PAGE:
He could feel the tenseness build up again in the compartment. Everybody
was listening intently, waiting for the first semi-official hint of what
had gotten them up in the middle of the night.

Then McCandless voiced what the Captain had already taken to be a
foregone conclusion.

"I think it's a spaceship, sir." McCandless waved at the stars beyond
the port. "From some place out there."

       *       *       *       *       *

The picture started coming in at oh three hundred. The Captain and Davis
and McCandless clustered about the infra-red screen, watching the
shadowy picture build up.

It wasn't much of a picture, the Captain thought. It was vague and
indistinct and the drone plane was shooting the scene from too far away.
But he could make out the _Dzugashvili_, a gloomy shape that bulked huge
in the water, the planes clustered on its deck like small, black flies.
But that wasn't what interested him. He had seen restricted photographs
and complete descriptions and evaluations of the _Josef_'s fighting
capabilities before. What was of vastly more importance was the huge
structure that hovered above the _Josef_, a mile overhead. A structure
that blocked out the stars over a roughly rectangular area the same size
as the _Josef_ itself.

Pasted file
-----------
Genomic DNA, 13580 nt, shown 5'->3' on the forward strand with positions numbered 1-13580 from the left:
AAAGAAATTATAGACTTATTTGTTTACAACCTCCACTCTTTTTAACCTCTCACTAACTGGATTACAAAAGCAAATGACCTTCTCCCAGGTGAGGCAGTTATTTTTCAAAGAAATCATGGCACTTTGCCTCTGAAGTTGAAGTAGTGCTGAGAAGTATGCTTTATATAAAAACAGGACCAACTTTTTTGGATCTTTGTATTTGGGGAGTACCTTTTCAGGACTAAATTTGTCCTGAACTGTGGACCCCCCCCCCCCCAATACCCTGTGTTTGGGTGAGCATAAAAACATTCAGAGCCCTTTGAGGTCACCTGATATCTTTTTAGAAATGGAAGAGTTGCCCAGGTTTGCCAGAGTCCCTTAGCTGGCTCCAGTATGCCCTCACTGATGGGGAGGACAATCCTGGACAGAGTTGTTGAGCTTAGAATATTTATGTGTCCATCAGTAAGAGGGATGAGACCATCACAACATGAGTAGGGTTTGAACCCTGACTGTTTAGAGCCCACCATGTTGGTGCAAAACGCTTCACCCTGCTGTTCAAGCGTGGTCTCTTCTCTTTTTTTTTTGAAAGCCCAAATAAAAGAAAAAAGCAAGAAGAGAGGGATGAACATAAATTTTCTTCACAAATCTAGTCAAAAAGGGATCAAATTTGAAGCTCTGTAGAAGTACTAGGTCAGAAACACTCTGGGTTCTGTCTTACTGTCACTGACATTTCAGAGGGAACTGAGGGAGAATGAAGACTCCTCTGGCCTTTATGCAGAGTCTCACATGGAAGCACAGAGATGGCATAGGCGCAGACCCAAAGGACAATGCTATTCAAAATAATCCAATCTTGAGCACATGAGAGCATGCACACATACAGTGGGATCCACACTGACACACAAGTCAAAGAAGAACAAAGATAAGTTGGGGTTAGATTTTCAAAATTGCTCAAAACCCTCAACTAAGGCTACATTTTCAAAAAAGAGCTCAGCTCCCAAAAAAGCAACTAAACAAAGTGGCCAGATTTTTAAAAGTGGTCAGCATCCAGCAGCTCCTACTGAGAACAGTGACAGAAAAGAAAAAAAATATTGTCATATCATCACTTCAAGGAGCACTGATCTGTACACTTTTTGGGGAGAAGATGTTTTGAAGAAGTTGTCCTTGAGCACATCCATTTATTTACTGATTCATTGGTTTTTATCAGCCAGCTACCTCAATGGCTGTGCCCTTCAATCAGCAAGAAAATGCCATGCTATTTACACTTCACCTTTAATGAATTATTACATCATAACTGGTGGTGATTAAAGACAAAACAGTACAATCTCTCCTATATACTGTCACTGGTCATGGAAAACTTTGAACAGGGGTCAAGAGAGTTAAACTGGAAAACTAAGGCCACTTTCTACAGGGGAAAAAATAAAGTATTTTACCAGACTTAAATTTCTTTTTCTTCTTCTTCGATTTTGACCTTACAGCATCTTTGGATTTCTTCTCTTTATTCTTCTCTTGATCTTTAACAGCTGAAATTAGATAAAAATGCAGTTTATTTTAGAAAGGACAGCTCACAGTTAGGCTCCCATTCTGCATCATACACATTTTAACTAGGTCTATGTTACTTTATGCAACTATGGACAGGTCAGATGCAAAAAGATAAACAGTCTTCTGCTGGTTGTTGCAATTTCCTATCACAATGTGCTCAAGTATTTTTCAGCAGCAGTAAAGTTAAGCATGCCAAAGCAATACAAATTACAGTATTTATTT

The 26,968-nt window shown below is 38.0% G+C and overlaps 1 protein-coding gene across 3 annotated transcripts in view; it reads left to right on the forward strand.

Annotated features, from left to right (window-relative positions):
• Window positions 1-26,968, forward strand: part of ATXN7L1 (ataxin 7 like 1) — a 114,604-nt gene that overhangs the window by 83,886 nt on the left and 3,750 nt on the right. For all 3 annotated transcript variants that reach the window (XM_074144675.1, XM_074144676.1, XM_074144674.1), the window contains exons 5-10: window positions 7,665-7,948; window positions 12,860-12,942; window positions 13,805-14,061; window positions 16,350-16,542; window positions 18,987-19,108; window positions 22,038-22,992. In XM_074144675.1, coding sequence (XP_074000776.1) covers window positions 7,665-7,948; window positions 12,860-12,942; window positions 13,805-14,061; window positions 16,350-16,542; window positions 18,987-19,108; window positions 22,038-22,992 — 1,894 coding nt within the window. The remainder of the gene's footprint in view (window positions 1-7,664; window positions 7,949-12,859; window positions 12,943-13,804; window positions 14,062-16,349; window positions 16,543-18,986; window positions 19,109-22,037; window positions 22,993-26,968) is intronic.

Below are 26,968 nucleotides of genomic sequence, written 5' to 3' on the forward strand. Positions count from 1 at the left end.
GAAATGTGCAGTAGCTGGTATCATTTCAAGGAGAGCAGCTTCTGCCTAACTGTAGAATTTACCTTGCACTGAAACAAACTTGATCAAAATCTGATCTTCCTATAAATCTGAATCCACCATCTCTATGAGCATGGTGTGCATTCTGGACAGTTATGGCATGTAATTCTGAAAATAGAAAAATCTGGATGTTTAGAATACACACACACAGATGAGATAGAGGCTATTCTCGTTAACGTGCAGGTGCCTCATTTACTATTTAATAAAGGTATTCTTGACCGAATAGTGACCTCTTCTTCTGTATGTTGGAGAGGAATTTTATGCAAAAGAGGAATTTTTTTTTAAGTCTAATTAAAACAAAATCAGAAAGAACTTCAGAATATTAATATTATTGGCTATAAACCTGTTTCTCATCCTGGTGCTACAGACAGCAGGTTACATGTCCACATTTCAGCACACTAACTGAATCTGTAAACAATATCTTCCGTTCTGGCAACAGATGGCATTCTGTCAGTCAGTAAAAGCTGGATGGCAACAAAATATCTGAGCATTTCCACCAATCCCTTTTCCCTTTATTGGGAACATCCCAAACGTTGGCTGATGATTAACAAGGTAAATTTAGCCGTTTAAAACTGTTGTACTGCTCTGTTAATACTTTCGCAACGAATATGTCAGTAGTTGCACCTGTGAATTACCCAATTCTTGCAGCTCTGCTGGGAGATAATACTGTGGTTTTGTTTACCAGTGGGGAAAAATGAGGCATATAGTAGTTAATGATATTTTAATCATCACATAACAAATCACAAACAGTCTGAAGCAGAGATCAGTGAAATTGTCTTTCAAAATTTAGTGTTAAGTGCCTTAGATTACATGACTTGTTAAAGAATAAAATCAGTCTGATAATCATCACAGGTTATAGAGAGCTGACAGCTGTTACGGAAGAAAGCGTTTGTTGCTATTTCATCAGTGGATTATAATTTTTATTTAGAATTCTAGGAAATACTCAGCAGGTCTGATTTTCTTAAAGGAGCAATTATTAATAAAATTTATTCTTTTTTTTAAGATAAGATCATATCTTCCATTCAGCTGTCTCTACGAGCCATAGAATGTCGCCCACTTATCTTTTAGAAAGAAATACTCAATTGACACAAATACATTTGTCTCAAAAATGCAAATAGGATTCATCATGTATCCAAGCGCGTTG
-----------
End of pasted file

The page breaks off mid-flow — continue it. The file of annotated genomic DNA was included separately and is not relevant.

McCandless and Davis were still straining their eyes for details of the
alien ship by the time the Captain had glanced away and was formulating
policy. The picture was too vague, he thought. There was nothing that
could be seen that would tell you much about the ship. And if they were
correct in thinking it was a ... his mind hesitated at the thought ...
spaceship, then it would be impossible to tell whether certain features
were armament or not. And it would be futile to speculate on the
capabilities of that armament.

McCandless and Davis finished with their inspection of the screen and
turned to the Captain, waiting for orders.

"Recall the plane," the Captain said. "Send it out again at dawn. And
send a message to Radio Washington, giving them complete details. You
may relax GQ but keep the gunners at their posts and the pilots standing
by." The fantastic became far more real when you dealt with it
matter-of-factly, he thought.

He started for the hatch. "I'll expect you down for breakfast," he said
to Davis. "You, too, Lieutenant. You've been in on this from the start,
you know more than the rest of us."

Which was quite enough flattery for a young lieutenant in one day, he
thought. It was far more than he had ever received when he had been a
lieutenant.

Back in his stateroom, the Captain went directly to the small lavatory,
filled the washbowl, and plunged his face into the cold water. He was
getting old, he thought for the hundredth time that morning. Creeping
old age where you still awoke readily enough but found it more and more
difficult to keep awake. You couldn't rid yourself of the temptation of
going back to bed and dreaming again--dreaming, perhaps, of an Ohio town
that his own imagination had gilded and varnished and adorned until
sometimes he thought it existed only in his imagination and not in
reality at all.

He scrubbed at his face until a tingle of alertness came to it, then
went back to the main compartment. The steward had laid out the silver,
and Davis and McCandless were already there. Davis completely relaxed in
the atmosphere that could only exist between an Executive Officer and a
Captain. The Exec, as both he and the Captain well knew, was the only